29th November 2019
Antibiotics are used to treat bacterial infections such as meningitis, tuberculosis and pneumonia. They do not work on viruses, so antibiotics cannot treat infections such as colds and flu. Bacteria are continually adapting to develop new ways of withstanding antibiotic treatment. This is called antibiotic resistance and is one of the biggest threats facing us today.
Antibiotic resistance can then spread between different bacteria in our bodies. Antibiotic resistant bacteria can be carried by healthy or ill people and spread to others. Overuse and misuse or antibiotics is a major factor that causes antibiotic resistance. The more often a person takes antibiotics, the more likely they are to develop antibiotic resistant bacteria in the body. To reduce this risk, it is important that antibiotics are taken only when necessary and that patients follow the advice given by doctor, nurse or pharmacist.
There are simple actions you can take to help keep antibiotics working:
- Don't ask for antibiotics if you have a cough or cold. Antibiotics should only be taken for bacterial infections. Many infections get better on their own, without the need for antibiotics. go to your pharmacist for advice first and they may be able to help with your symptoms.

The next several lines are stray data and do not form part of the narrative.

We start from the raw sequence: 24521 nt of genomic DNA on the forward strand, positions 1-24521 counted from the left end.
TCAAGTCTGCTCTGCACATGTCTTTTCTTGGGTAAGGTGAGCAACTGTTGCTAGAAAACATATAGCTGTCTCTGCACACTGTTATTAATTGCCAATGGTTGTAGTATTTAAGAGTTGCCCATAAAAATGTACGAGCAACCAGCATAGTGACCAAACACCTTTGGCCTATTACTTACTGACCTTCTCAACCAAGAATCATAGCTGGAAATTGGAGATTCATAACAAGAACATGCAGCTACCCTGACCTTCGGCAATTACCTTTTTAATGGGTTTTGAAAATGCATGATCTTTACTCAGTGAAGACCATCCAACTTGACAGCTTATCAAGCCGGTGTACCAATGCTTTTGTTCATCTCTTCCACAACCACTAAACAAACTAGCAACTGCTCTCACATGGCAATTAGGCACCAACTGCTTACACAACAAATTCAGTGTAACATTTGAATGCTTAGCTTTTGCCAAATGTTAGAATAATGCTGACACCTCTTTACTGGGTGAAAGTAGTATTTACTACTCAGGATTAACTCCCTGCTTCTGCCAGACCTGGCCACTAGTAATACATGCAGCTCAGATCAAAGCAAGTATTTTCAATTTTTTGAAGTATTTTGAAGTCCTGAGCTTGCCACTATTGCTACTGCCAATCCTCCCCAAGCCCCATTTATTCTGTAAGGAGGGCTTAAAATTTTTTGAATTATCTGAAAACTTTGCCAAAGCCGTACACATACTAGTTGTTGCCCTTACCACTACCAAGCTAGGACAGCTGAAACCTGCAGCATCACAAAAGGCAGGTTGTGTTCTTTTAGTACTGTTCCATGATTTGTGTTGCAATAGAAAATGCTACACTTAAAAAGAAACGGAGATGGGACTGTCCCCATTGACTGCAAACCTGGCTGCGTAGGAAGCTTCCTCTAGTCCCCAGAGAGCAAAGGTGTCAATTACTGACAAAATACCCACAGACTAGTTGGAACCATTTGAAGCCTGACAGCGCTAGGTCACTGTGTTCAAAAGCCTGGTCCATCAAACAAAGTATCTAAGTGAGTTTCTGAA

- If the doctor does prescribe you with antibiotics, take them exactly as prescribed; never the save them for later and never share them with others.
- Spread the word. Tell your friends and family about antibiotic resistance.
You can also help prevent infections spreading by:
- Using tissues and disposing of them when you sneeze
- Washing hands thoroughly with soap, especially after you have used a tissue or sneezed into your hand.
- Get the flu vaccine if you or your child are eligible.
You can find out more and choose a pledge about how you can protect yourself, your family and friends against the spread of antibiotic resistance on the Antibiotic Guardian website (http://antibioticguardian.com/).
There are several fun educational activities and resources linked to the national curricula to educate children on microbes, infections and antibiotics on the e-Bug page of the Healthy Schools website.